This has notably been the case with Japan’s Government Pension Investment Fund (GPIF). With JPY 156.4 tn under management and a time horizon of 100 years, the GPIF is the world’s largest pension fund. As part of Prime Minister Shinzo Abe’s general push for structural reforms, his asset allocation policy was amended in 2014 to raise the fund’s maximum exposure to equities from 24% to 50% (Japanese and foreign equities’ stakes have since both risen from 12% to 25%). Given its predominance, the GPIF is also playing a critical role in enforcing the Stewardship Code through its external asset managers.
- Assessing the drivers of growth
- Inefficiencies effective active managers can exploit
- Seasoned teams and strong track records
Assessing the drivers of growth
In the environment described above, identifying price discrepancies between intrinsic value and market price is an important driver of alpha generation for investment managers. Investors therefore need managers with proven expertise in assessing growth, its drivers and how it could impact the fundamentals of companies.
Inefficiencies effective active managers can exploit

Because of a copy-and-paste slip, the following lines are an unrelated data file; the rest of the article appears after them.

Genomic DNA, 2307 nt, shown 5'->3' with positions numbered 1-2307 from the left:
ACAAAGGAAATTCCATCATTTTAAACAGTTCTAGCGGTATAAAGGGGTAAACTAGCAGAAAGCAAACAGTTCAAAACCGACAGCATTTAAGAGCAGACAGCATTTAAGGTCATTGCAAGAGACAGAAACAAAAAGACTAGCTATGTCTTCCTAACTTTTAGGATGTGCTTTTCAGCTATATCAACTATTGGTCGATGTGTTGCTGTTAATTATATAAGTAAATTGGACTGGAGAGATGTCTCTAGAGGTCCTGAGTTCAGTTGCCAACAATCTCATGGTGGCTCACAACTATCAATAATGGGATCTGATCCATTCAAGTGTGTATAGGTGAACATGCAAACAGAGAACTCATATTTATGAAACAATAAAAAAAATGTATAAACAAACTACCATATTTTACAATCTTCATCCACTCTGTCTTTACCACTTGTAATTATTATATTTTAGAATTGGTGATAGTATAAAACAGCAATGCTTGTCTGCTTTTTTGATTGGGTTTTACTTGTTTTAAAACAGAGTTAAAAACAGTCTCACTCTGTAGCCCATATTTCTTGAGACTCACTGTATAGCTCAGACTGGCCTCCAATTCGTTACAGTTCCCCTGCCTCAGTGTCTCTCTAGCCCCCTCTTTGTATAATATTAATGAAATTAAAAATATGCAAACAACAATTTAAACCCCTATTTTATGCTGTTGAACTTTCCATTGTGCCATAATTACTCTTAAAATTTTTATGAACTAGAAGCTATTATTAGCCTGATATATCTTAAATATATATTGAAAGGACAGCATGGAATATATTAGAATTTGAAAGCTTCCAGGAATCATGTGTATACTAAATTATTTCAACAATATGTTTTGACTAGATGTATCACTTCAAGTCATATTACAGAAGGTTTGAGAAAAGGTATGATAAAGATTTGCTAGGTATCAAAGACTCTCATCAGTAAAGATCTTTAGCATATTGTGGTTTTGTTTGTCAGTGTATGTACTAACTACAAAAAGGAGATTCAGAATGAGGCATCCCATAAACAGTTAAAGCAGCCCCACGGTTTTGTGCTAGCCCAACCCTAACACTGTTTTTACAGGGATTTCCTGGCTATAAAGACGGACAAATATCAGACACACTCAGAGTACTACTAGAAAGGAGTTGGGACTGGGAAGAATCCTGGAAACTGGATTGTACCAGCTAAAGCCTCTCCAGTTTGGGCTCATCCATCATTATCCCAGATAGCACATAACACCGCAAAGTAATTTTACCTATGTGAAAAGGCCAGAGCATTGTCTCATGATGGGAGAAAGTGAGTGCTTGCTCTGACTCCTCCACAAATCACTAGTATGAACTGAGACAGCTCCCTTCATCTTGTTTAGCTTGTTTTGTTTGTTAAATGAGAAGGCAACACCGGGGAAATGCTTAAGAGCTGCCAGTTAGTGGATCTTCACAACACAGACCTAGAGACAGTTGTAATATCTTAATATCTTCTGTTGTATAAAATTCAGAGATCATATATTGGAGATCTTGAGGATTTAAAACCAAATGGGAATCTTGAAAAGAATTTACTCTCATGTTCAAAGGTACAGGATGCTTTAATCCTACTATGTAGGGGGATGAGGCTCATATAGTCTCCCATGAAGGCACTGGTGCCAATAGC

There is a large pool of stocks to pick from in Japan. Foreign investor volumes can dominate Japanese markets, with sentiment often being driven by risk-on/risk-off factors. This creates opportunities for active managers to generate sustainable alpha through a measured approach.
Seasoned teams and strong track records
At UBP we have a long history of partnerships with leading Japanese active equity managers.
They are focused, benchmark-aware portfolio creators with a high active share, favouring fundamental and bottom-up processes with an approach unrestricted by sectors and market caps. Those attributes are critical for alpha generation in the Japanese equity universe.
The research teams perform fundamental analyses on more than 1000 Japanese equities a year, which they choose according to their understanding of the edge the companies have in their respective industries. The shortlist for building the portfolio is then based on the Discounted Cash Flow (DCF) and five years’ future earnings growth of the companies analysed. The teams cultivate a collegial approach, encouraging original contributions and individual ideas. This style contrasts with that of traditional money managers and helps to underpin strong model investment portfolios.
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Cédric Le Berre